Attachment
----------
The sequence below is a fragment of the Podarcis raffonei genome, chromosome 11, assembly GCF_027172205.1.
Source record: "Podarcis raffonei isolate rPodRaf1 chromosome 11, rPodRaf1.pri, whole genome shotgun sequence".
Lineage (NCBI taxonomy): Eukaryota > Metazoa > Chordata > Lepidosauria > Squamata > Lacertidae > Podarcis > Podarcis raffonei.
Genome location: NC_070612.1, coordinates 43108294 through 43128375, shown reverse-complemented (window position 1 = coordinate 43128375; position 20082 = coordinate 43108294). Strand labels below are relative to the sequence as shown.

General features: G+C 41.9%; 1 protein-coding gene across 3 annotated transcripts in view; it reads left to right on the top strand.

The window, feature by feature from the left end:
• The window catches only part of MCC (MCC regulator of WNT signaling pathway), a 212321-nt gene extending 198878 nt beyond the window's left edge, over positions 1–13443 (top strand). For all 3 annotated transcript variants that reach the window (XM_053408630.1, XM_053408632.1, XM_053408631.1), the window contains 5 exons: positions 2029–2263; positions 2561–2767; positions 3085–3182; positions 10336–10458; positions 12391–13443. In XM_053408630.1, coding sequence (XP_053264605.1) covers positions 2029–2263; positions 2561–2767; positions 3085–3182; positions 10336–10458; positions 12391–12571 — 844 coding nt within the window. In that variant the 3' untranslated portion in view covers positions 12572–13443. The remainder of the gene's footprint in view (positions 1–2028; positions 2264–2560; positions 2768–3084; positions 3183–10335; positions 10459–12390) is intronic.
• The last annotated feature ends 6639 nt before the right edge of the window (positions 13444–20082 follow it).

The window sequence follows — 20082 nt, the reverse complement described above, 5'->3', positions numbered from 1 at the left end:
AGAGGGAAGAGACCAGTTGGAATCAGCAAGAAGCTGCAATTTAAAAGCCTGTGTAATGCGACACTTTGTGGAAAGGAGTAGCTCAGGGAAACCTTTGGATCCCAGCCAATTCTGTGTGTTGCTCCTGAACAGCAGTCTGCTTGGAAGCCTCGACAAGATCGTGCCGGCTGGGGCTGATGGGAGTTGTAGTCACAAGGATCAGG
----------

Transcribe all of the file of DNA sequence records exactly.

The sequence below is a fragment of the Podarcis raffonei genome, chromosome 11, assembly GCF_027172205.1.
Source record: "Podarcis raffonei isolate rPodRaf1 chromosome 11, rPodRaf1.pri, whole genome shotgun sequence".
Lineage (NCBI taxonomy): Eukaryota > Metazoa > Chordata > Lepidosauria > Squamata > Lacertidae > Podarcis > Podarcis raffonei.
Genome location: NC_070612.1, coordinates 43108294 through 43128375, shown reverse-complemented (window position 1 = coordinate 43128375; position 20082 = coordinate 43108294). Strand labels below are relative to the sequence as shown.

General features: G+C 41.9%; 1 protein-coding gene across 3 annotated transcripts in view; it reads left to right on the top strand.

The window, feature by feature from the left end:
• The window catches only part of MCC (MCC regulator of WNT signaling pathway), a 212321-nt gene extending 198878 nt beyond the window's left edge, over positions 1–13443 (top strand). For all 3 annotated transcript variants that reach the window (XM_053408630.1, XM_053408632.1, XM_053408631.1), the window contains 5 exons: positions 2029–2263; positions 2561–2767; positions 3085–3182; positions 10336–10458; positions 12391–13443. In XM_053408630.1, coding sequence (XP_053264605.1) covers positions 2029–2263; positions 2561–2767; positions 3085–3182; positions 10336–10458; positions 12391–12571 — 844 coding nt within the window. In that variant the 3' untranslated portion in view covers positions 12572–13443. The remainder of the gene's footprint in view (positions 1–2028; positions 2264–2560; positions 2768–3084; positions 3183–10335; positions 10459–12390) is intronic.
• The last annotated feature ends 6639 nt before the right edge of the window (positions 13444–20082 follow it).

The window sequence follows — 20082 nt, the reverse complement described above, 5'->3', positions numbered from 1 at the left end:
AGAGGGAAGAGACCAGTTGGAATCAGCAAGAAGCTGCAATTTAAAAGCCTGTGTAATGCGACACTTTGTGGAAAGGAGTAGCTCAGGGAAACCTTTGGATCCCAGCCAATTCTGTGTGTTGCTCCTGAACAGCAGTCTGCTTGGAAGCCTCGACAAGATCGTGCCGGCTGGGGCTGATGGGAGTTGTAGTCACAAGGATCAGG